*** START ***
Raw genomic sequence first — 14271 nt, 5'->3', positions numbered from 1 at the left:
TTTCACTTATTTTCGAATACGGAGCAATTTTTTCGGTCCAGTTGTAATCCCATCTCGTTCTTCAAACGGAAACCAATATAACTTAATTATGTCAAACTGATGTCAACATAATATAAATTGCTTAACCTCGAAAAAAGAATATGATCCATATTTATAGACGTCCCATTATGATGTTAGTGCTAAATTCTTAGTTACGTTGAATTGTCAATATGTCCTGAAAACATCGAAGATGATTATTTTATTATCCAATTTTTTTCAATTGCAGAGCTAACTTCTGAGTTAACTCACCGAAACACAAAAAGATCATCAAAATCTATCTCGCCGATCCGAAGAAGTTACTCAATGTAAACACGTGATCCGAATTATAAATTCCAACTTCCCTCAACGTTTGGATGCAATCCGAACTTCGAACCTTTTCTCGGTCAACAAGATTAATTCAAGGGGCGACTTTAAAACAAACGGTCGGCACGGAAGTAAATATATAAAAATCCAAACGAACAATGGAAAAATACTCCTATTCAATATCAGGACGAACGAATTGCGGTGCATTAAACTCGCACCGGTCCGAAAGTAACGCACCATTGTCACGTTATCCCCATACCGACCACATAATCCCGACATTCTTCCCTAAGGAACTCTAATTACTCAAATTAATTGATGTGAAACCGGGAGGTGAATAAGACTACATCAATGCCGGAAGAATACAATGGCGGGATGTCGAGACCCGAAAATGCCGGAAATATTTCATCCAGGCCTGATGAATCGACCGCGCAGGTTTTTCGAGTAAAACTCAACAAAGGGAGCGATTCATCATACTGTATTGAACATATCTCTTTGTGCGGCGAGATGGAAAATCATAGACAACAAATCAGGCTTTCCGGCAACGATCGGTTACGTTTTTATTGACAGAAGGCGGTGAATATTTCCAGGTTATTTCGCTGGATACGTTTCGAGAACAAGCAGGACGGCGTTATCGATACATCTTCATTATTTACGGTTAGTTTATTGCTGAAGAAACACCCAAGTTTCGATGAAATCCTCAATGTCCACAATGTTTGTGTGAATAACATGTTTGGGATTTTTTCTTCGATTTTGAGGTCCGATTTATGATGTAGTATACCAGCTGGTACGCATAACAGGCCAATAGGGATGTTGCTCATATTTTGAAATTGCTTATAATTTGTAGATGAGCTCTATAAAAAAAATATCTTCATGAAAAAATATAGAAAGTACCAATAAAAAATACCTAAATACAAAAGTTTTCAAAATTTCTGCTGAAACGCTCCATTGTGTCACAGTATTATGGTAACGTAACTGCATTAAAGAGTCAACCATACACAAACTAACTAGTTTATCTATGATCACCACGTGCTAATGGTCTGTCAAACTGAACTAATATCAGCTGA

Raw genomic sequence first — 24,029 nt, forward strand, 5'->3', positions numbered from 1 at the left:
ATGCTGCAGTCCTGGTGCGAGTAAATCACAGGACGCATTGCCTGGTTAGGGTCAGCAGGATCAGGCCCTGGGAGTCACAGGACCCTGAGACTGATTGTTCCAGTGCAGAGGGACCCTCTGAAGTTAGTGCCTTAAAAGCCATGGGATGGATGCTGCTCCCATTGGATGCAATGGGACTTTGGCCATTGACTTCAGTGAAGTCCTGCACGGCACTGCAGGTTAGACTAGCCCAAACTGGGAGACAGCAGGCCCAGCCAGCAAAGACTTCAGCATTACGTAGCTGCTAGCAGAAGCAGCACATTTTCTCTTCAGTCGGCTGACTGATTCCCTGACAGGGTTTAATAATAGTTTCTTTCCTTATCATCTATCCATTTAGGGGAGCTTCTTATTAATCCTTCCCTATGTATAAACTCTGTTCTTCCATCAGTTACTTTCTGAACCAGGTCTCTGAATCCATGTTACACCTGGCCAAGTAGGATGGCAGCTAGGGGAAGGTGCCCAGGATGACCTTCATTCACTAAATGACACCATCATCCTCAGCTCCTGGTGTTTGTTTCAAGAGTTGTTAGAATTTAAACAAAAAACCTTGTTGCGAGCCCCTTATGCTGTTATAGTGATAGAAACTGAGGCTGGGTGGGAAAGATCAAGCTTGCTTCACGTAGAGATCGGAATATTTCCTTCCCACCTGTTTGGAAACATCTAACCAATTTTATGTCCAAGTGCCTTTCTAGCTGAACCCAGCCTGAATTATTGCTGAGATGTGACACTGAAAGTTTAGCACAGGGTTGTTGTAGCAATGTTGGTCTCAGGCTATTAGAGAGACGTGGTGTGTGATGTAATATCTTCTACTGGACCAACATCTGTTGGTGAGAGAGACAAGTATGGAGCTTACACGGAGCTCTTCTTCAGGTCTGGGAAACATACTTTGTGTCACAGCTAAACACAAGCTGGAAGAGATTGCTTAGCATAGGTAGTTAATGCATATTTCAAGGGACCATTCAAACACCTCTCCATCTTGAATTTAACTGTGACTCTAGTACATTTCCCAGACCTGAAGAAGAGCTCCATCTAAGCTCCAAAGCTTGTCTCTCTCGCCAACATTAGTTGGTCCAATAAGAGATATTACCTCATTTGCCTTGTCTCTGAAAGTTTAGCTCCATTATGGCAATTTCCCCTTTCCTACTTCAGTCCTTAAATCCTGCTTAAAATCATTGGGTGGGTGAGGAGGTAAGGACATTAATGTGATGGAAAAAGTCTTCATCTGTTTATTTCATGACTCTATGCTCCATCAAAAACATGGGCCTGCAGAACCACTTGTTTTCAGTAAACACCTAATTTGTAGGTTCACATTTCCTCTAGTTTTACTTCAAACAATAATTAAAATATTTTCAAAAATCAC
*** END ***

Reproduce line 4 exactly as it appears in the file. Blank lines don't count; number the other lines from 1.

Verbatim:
ATGCTGCAGTCCTGGTGCGAGTAAATCACAGGACGCATTGCCTGGTTAGGGTCAGCAGGATCAGGCCCTGGGAGTCACAGGACCCTGAGACTGATTGTTCCAGTGCAGAGGGACCCTCTGAAGTTAGTGCCTTAAAAGCCATGGGATGGATGCTGCTCCCATTGGATGCAATGGGACTTTGGCCATTGACTTCAGTGAAGTCCTGCACGGCACTGCAGGTTAGACTAGCCCAAACTGGGAGACAGCAGGCCCAGCCAGCAAAGACTTCAGCATTACGTAGCTGCTAGCAGAAGCAGCACATTTTCTCTTCAGTCGGCTGACTGATTCCCTGACAGGGTTTAATAATAGTTTCTTTCCTTATCATCTATCCATTTAGGGGAGCTTCTTATTAATCCTTCCCTATGTATAAACTCTGTTCTTCCATCAGTTACTTTCTGAACCAGGTCTCTGAATCCATGTTACACCTGGCCAAGTAGGATGGCAGCTAGGGGAAGGTGCCCAGGATGACCTTCATTCACTAAATGACACCATCATCCTCAGCTCCTGGTGTTTGTTTCAAGAGTTGTTAGAATTTAAACAAAAAACCTTGTTGCGAGCCCCTTATGCTGTTATAGTGATAGAAACTGAGGCTGGGTGGGAAAGATCAAGCTTGCTTCACGTAGAGATCGGAATATTTCCTTCCCACCTGTTTGGAAACATCTAACCAATTTTATGTCCAAGTGCCTTTCTAGCTGAACCCAGCCTGAATTATTGCTGAGATGTGACACTGAAAGTTTAGCACAGGGTTGTTGTAGCAATGTTGGTCTCAGGCTATTAGAGAGACGTGGTGTGTGATGTAATATCTTCTACTGGACCAACATCTGTTGGTGAGAGAGACAAGTATGGAGCTTACACGGAGCTCTTCTTCAGGTCTGGGAAACATACTTTGTGTCACAGCTAAACACAAGCTGGAAGAGATTGCTTAGCATAGGTAGTTAATGCATATTTCAAGGGACCATTCAAACACCTCTCCATCTTGAATTTAACTGTGACTCTAGTACATTTCCCAGACCTGAAGAAGAGCTCCATCTAAGCTCCAAAGCTTGTCTCTCTCGCCAACATTAGTTGGTCCAATAAGAGATATTACCTCATTTGCCTTGTCTCTGAAAGTTTAGCTCCATTATGGCAATTTCCCCTTTCCTACTTCAGTCCTTAAATCCTGCTTAAAATCATTGGGTGGGTGAGGAGGTAAGGACATTAATGTGATGGAAAAAGTCTTCATCTGTTTATTTCATGACTCTATGCTCCATCAAAAACATGGGCCTGCAGAACCACTTGTTTTCAGTAAACACCTAATTTGTAGGTTCACATTTCCTCTAGTTTTACTTCAAACAATAATTAAAATATTTTCAAAAATCAC